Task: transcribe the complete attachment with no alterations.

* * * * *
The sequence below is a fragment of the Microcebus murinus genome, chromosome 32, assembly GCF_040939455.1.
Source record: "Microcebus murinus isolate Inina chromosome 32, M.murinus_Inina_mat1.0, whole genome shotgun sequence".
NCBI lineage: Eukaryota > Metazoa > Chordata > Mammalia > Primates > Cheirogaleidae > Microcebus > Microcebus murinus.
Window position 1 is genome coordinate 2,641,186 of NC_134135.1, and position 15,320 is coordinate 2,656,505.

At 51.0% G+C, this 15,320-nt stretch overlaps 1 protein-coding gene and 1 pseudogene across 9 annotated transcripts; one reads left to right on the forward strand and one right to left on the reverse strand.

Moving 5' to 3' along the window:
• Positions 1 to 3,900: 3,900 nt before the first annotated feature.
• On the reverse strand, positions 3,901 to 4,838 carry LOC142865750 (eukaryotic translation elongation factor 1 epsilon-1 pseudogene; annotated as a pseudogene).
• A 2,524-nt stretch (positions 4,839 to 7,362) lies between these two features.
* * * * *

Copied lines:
The sequence below is a fragment of the Microcebus murinus genome, chromosome 32, assembly GCF_040939455.1.
Source record: "Microcebus murinus isolate Inina chromosome 32, M.murinus_Inina_mat1.0, whole genome shotgun sequence".
NCBI lineage: Eukaryota > Metazoa > Chordata > Mammalia > Primates > Cheirogaleidae > Microcebus > Microcebus murinus.
Window position 1 is genome coordinate 2,641,186 of NC_134135.1, and position 15,320 is coordinate 2,656,505.

At 51.0% G+C, this 15,320-nt stretch overlaps 1 protein-coding gene and 1 pseudogene across 9 annotated transcripts; one reads left to right on the forward strand and one right to left on the reverse strand.

Moving 5' to 3' along the window:
• Positions 1 to 3,900: 3,900 nt before the first annotated feature.
• On the reverse strand, positions 3,901 to 4,838 carry LOC142865750 (eukaryotic translation elongation factor 1 epsilon-1 pseudogene; annotated as a pseudogene).
• A 2,524-nt stretch (positions 4,839 to 7,362) lies between these two features.